ACT III - Homecoming

The journeys of three women intersected that morning. Our roads had carried us out of West Virginia, south Georgia, and California's central valley to new vistas, not so much "away from" as "toward". More importantly, "into"...the interior journey of choices, assimilation, experience that is the road to authenticity, to a home that is not place but belonging. Along the way is a learning.  The journey is sometimes rocky, filled with chinks, slick in places. And we never know when we'll come upon some sisters (and brothers) and a few eternal moments around the next bend.

Epilogue - Musing in Gualala

The time is ripe for looking back over the day, the week, the year,
and trying to figure out where we have come from and where we are going,
for sifting through the things we have done and the things we have left undone
for a clue to who we are and who, for better or worse, we are becoming.
But again and again we avoid the long thoughts.
We cling to the present out of wariness of the past. And why not, after all?
We get confused. We need such escape as we can find.
But there is a deeper need yet, I think, and that is the need
...not all the time, surely, but from time to time...
to enter that still room within us all 
where the past lives on as a part of the present, where the dead are alive again,
where we are most alive ourselves to turnings
and to where our journeys have brought us.
The name of the room is Remember,
the room where with patience, with charity, with quietness of heart,
we remember consciously to remember the lives we have lived.
Frederick Buechner, A Room Called Remember

Monday, May 11, 2015

...the seat of wisdom

The Chair

I took the photo because of a memory. Fourteen months ago we sat here at the outside corner of a small restaurant in Sausalito. My son, his wife, their Ukranian exchange student and my granddaughter huddled with Bill and me as the wind shifted directions, blowing cool off the bay. Five year old Ciara, a kinetic creature, sat uncommonly still as she soaked up the sights. She was a long way from Tuscaloosa. The food arrived and talk subsided a bit. As I tucked into my gnocchi, I glanced at a group of twenty-somethings who crossed the street toward us. Most were Asian. All were laughing. Ciara watched as they drew near us. In a moment stripped of all vanity, as pure as any I've seen in her young life, she waved her hand and said with utter delight, "Hello, California people!" I will treasure that moment forever and speak of it a bit too often. But it was special, see? Wise. A double helping of joy, of love.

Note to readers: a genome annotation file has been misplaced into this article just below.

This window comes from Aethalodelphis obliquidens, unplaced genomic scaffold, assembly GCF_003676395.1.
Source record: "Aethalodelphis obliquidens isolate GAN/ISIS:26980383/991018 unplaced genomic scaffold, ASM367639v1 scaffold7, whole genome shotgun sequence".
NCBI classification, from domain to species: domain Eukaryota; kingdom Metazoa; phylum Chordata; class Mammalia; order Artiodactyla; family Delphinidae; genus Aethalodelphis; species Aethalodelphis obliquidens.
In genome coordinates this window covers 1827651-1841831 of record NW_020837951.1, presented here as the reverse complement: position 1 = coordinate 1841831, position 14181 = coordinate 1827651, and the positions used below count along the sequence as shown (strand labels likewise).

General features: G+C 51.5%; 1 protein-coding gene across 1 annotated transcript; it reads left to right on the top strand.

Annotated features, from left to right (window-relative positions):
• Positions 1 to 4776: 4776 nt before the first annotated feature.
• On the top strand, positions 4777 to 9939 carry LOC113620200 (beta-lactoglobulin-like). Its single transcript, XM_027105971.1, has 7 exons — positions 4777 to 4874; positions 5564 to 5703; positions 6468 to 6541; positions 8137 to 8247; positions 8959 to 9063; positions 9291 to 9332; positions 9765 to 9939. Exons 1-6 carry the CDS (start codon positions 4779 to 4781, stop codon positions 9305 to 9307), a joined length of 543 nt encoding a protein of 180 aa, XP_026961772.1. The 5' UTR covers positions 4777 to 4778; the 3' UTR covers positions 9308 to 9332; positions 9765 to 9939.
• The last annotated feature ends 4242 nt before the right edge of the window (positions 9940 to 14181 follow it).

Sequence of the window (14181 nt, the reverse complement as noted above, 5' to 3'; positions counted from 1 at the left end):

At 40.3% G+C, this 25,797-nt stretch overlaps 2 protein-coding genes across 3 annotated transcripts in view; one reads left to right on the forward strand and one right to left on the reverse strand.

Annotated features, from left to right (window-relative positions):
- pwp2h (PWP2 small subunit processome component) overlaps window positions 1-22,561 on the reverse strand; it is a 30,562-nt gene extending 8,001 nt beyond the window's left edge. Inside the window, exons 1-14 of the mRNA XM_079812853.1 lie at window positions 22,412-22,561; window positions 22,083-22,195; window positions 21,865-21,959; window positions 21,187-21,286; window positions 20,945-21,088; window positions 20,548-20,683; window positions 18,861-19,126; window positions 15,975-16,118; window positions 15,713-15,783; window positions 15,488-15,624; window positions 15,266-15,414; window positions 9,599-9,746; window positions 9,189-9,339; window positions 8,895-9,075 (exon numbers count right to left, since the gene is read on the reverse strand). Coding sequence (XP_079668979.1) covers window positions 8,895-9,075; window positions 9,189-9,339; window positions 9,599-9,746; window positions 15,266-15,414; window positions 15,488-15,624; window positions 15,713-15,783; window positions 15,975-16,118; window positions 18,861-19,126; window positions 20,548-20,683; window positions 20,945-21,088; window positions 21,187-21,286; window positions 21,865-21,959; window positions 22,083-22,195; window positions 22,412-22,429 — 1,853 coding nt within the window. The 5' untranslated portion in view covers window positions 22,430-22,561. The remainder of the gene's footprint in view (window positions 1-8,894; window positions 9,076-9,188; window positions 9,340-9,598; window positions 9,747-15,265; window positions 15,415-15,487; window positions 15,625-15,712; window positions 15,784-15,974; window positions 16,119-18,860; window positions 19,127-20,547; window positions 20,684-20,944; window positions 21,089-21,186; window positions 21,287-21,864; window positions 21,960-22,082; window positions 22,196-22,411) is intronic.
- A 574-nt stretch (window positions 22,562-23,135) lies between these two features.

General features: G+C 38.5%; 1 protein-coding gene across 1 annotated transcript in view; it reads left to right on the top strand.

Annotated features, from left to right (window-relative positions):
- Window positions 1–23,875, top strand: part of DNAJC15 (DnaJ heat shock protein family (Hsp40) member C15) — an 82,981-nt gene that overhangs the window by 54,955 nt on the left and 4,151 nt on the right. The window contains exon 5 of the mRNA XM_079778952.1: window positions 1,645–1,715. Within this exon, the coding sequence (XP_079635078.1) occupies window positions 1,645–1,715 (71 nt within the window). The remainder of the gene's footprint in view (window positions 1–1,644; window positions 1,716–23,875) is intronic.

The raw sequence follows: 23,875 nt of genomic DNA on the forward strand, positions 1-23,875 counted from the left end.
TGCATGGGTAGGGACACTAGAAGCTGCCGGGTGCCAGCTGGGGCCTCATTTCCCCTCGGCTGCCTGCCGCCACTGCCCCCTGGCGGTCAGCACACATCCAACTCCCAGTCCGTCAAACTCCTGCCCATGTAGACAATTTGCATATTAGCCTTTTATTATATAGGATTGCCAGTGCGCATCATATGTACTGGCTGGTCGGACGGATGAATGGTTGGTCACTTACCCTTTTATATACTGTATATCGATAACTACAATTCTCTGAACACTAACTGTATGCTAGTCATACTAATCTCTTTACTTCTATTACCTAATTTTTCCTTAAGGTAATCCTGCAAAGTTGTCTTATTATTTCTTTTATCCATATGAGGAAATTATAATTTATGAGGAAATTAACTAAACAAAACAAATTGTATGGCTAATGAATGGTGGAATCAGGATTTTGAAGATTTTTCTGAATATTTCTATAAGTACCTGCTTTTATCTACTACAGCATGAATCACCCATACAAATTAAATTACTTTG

Just after I took this shot yesterday, a couple sat down beside us. With the respect we afford our neighbors in tight spaces, I didn't stare. But I recall a drift of Rastafarian hair and baggy shorts as the tall, thirty-ish man passed my chair. The woman was slight. Sated by the breakfast, as we lingered over coffee in the warm silence of familiarity, the soft, thoughtful voice of the raggedy young man behind me drifted my way. In one of those "and then he said" moments, I could hear nothing else. A teacher, he related a conversation he'd had with a colleague. "Religion is a personal choice, a way to relate, to order. But when it becomes dogmatic..." He paused and I thought, 'Don't stop there.'

He continued, simply, as unconscious of self as Ciara had been that night in March 2014. "I told him that I love the walk of Jesus. He was about love for all people, not some select few." After a pause, he went on. "If  religion keeps us from loving another person, Jesus isn't present. It's not enough to say the words 'I love you but...'. That's equivocation." He repeated, "if religion comes between me and another, if it keeps me from caring for, loving, reaching out to others, then Jesus is no where to be found."